Middleweight ready to show what he can do against Demian Maia
After experiencing a great deal of success outside of the UFC, Jorge Santiago was given the chance to return to the Octagon back in May.
It couldn’t have gone worse.
The former Sengoku middleweight champion was dominated by Brian Stann at UFC 130 and knocked out in the second round. He was forced to listen to fans and critics who said he wasn’t any better than the first time he passed through the organization, that the 11-1 record he accumulated between his last two UFC appearances was earned against lesser competition.
“It’s not how I wanted to introduce myself to the fans again,” admitted Santiago when we spoke late last month. “It was a hard fight, but I like hard fights. I’m thankful to the UFC for giving me a good fight — like I have now with Demian Maia — it was something we all ave to go through. I didn’t do as well as I thought (I would); I didn’t have an excellent camp that I’m doing now, like I had back in the day. We have a lot of guys in the gym for me to train with. For Brian Stann, we didn’t have as much guys to prepare for the fight.
“I just had a split with my last gym, and had a different — my new gym — different camp, different teammates. I didn’t have as much partners to train as I used to. Not taking anything from Brian Stann — he was excellent in that fight.”
Listening to Santiago, he’s not making excuses for his performance as much as explaining the circumstances that surrounded his preparation, and being more candid than most fighters usually are about pressure and nerves.
“That first time, I think it affected my game — having all the pressure of coming back from Japan, being the middleweight champ in Japan, fighting UFC main card, and stuff like that. Not this time — I had more time to train, to prepare, to have a better camp.
“If you’re a fighter, you’re going into a fight, and you say you’re not nervous, you lie; you lie, we all lie. There was extra pressure a little bit. I didn’t realize I had all that pressure (on me) until I got inside the cage. My body was fighting, and my mind was somewhere else. Of course, it’s a different transition coming from Japan back to the United States, getting a shot in the UFC right away, against Brian Stann.
“It was a readjustment to fighting back in the UFC, fighting back in the United States. That happened, and I’m just working extra hard to not go the same way. I feel no pressure now.”
Saturday night, Santiago gets a second chance to make a second impression; an opportunity to erase the memories created during his first run in the UFC, and prove that his success in Japan wasn’t a function of facing lesser competition.
It might be his last chance, as a two fight losing streak upon his return to the Octagon could push the UFC to the same conclusions some fans have already jumped to: Santiago is good, but perhaps not quite good enough.
“Now I feel much more prepared than before. Now is the right time,” Santiago said confidently. “Now is the time to go inside and let go of everything. Now is the time to show what I’ve learned in those days, those months after I lost to Brian Stann.
“I took the loss, now I did everything right. I’m very confident. Now I’ve trained the way I’m supposed to train, I have the partners to train with. I have the support from my team, my manager — Authentic Sports Management — my coaches. It’s different now.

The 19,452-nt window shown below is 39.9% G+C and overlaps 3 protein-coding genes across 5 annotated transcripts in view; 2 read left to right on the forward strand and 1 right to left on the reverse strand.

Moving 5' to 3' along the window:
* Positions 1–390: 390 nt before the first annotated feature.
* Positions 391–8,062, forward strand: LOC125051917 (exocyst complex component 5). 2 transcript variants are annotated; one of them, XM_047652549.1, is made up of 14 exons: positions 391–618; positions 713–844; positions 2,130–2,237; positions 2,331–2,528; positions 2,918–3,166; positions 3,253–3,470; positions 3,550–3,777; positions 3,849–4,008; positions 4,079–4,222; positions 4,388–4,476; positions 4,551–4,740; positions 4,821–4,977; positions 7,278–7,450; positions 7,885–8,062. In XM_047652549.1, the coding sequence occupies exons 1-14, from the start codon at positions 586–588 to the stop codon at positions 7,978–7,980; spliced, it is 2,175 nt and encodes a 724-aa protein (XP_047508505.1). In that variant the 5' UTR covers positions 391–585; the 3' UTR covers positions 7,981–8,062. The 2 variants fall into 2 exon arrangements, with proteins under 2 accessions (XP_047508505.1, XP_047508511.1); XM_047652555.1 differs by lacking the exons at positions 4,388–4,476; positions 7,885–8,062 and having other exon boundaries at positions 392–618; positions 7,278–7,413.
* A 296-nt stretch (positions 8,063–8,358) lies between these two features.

“I’m not nervous, I have no pressure, that’s why,” explained Santiago, who will celebrate his 31st birthday the day after facing Maia in Houston. “Now, I’m 100-percent prepared. Now I’ve done everything in the gym; I’ve passed through everything that I have to do, I’ve already passed through in the gym.
“I had the opportunity to have everybody together; world class striking, world class wrestling, world class jiu-jitsu guys. I had a chance to train with great guys in jiu-jitsu, great guys in stand-up, great guys in wrestling; that’s how I build my confidence. That’s why I have no pressure — I know I’m going to win.
“I don’t have to prove to anybody else that I don’t have pressure to go out there, perform well, and keep my job. I know myself I did everything as good as possible to go October 8, let go, and let things shine.”
Feeling confident and well-prepared is one thing, but executing is something entirely different, and Santiago has a stern test in front of him.
Though he too is coming off a loss in his most recent fight, Maia dropped a close decision to Mark Munoz, and has already fought for the UFC middleweight title. He’s earned his place in the divisional hierarchy, something Santiago is hoping to do with a win on Saturday night.
Maia has made great strides in his stand-up since debuting in the UFC with little more than his world-class jiu-jitsu game. That improved well-rounded approach suits Santiago just fine, as he too brings a complete arsenal built around his grappling prowess into the cage.
“(This is a) great match-up for me, and a guy who everybody in the UFC knows what he can do. He’s already fought for the title once. That’s great; I always thank UFC and Joe Silva because it’s going to be my second fight in the UFC, and it’s a great match-up for me.”
Santiago doesn’t offer any boastful prediction on how the fight will play out, saying instead that he expects that both he and Maia will battle everywhere on Saturday night, and that he wants to push himself to the limit this time out.
He better; it’s not often you get a second chance to make a second impression, and third opportunities are even more rare.